A climate of hot politics has once again descended on F1, as the competing interests of car manufacturers and the governing body collide.
FIA president Max Mosley recently invited team bosses to Geneva for a meeting on Tuesday, as he attempts to ram through drastic cost-slashing measures -- including his highly controversial proposal for a standard engine design.
The issue, however, took a dramatic turn last weekend when, on the eve of the Geneva get-together, Mosley put out a tender for a third party supplier of the F1 engines for 2010.
The move shocked and angered the carmaker-backed teams, who under the cover of their new FOTA alliance gathered for a marathon meeting in the Shanghai paddock to consider a riposte.
Ultimately, the ten F1 team bosses have decided not to travel to Geneva, instead sending only FOTA chairman Luca di Montezemolo, and deputy John Howett, to deliver a unified response on behalf of the alliance.
McLaren boss Ron Dennis said: "All parties had agreed a clear agenda for next Tuesday.
"It is incomprehensible that the FIA torpedos this schedule with a radical proposal," he is quoted as saying by Auto Motor und Sport.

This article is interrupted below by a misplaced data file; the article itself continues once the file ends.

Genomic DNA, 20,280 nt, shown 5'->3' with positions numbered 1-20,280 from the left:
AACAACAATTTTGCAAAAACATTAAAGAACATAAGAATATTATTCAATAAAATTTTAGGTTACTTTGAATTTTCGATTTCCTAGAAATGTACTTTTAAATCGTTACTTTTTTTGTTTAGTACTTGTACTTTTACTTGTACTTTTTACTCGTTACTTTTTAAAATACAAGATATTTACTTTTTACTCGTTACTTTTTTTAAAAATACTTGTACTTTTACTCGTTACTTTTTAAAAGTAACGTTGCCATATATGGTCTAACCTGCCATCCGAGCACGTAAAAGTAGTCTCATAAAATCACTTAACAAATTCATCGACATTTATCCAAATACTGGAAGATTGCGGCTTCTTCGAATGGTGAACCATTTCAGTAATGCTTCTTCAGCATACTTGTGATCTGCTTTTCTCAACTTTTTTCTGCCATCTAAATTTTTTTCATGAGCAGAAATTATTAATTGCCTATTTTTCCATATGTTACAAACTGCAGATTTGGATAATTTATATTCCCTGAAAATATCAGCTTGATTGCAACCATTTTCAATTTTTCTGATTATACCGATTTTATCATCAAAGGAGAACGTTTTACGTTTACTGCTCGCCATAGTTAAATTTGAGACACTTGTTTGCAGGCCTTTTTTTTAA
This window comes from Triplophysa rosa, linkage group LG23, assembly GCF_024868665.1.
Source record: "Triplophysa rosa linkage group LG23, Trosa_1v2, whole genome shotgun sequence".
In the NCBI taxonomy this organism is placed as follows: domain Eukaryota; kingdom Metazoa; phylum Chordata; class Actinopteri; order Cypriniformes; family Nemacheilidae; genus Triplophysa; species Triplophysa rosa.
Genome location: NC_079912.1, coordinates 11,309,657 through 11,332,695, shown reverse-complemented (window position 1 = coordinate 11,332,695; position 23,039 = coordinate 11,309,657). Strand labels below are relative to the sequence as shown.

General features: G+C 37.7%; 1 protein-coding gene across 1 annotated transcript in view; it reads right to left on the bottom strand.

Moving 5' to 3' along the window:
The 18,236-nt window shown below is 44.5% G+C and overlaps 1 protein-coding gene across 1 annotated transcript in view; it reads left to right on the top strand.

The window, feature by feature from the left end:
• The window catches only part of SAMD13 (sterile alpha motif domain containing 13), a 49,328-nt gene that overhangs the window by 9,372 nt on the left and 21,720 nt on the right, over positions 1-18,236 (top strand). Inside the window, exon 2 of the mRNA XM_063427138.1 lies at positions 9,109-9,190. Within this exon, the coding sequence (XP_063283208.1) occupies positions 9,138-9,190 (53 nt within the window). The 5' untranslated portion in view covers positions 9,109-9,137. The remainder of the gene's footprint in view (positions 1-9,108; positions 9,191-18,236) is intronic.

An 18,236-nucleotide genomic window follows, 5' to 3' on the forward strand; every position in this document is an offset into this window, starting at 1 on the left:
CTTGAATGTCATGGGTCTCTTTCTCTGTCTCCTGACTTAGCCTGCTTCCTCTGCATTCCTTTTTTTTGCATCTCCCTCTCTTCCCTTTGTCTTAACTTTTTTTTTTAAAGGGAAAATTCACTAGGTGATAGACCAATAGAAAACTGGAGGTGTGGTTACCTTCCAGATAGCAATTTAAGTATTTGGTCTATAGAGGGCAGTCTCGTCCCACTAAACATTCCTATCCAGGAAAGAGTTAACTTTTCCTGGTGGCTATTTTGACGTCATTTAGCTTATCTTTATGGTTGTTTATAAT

There is no doubt that F1's big spenders are violently opposed to the single engine concept.
Via Montezemolo, they are expected to push for alternative cost-cutting measures on the engine side; the extension of the one engine per two races rule to three races, and perhaps a reduction in the rev limit from 19 000 to 18 500 r/min.
Former double world champion Fernando Alonso makes clear he does not support the idea of a single engine formula.
"I don't think it is good for Formula One to be honest. We have big (car) brands here in the paddock and it would seem strange that we all race with the same engine. This would no longer be F1," he said.